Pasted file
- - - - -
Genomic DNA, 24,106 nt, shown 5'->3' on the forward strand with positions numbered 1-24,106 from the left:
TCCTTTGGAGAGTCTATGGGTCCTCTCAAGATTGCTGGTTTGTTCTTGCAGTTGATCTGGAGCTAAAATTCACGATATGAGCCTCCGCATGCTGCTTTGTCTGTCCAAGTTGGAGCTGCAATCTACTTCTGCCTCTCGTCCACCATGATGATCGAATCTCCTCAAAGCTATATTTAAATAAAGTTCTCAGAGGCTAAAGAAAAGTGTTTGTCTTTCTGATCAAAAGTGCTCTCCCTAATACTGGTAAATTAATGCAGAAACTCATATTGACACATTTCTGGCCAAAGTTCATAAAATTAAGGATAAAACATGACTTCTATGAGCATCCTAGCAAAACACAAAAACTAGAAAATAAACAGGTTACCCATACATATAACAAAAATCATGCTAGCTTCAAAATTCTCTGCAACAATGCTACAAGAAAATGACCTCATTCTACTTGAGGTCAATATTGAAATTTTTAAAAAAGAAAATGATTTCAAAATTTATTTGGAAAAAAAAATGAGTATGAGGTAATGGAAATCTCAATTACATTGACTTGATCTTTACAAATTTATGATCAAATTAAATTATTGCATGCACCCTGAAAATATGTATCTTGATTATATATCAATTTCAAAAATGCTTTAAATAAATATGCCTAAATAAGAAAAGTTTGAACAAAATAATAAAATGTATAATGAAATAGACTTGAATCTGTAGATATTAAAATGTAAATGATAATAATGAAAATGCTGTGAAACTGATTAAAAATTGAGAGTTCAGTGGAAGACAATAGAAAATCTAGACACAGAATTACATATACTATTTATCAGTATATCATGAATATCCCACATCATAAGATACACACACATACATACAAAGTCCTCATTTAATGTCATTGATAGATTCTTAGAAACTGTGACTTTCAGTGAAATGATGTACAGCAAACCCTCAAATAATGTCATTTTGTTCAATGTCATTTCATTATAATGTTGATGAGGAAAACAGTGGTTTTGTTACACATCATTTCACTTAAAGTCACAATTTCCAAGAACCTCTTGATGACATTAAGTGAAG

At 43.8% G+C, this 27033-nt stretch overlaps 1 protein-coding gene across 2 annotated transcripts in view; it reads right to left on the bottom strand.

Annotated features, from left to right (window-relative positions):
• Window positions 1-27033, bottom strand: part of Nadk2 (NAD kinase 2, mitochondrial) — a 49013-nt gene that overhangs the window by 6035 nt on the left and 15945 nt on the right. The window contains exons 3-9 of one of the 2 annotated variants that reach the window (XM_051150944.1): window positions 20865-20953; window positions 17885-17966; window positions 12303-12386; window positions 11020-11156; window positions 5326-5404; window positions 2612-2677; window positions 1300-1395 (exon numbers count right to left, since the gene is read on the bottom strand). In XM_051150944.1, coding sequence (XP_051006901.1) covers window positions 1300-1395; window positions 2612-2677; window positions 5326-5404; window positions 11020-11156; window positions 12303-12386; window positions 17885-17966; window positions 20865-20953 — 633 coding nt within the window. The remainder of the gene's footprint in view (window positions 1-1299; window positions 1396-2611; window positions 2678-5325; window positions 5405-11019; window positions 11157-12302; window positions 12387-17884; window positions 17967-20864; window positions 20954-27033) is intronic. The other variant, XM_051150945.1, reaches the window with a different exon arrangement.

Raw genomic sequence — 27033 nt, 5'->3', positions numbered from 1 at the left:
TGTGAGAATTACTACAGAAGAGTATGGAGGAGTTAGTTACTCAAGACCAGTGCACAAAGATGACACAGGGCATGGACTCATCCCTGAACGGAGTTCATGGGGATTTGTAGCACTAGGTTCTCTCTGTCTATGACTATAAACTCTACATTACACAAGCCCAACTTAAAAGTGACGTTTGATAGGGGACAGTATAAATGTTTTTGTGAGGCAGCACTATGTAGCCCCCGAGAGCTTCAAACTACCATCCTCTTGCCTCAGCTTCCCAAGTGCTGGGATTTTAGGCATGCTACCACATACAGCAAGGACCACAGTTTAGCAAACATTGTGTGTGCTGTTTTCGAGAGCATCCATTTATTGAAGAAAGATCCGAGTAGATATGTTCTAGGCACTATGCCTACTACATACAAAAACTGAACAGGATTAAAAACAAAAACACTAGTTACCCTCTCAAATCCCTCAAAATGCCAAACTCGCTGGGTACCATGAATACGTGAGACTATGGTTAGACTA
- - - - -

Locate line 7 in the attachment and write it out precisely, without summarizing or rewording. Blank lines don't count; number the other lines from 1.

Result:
TGTGAGAATTACTACAGAAGAGTATGGAGGAGTTAGTTACTCAAGACCAGTGCACAAAGATGACACAGGGCATGGACTCATCCCTGAACGGAGTTCATGGGGATTTGTAGCACTAGGTTCTCTCTGTCTATGACTATAAACTCTACATTACACAAGCCCAACTTAAAAGTGACGTTTGATAGGGGACAGTATAAATGTTTTTGTGAGGCAGCACTATGTAGCCCCCGAGAGCTTCAAACTACCATCCTCTTGCCTCAGCTTCCCAAGTGCTGGGATTTTAGGCATGCTACCACATACAGCAAGGACCACAGTTTAGCAAACATTGTGTGTGCTGTTTTCGAGAGCATCCATTTATTGAAGAAAGATCCGAGTAGATATGTTCTAGGCACTATGCCTACTACATACAAAAACTGAACAGGATTAAAAACAAAAACACTAGTTACCCTCTCAAATCCCTCAAAATGCCAAACTCGCTGGGTACCATGAATACGTGAGACTATGGTTAGACTA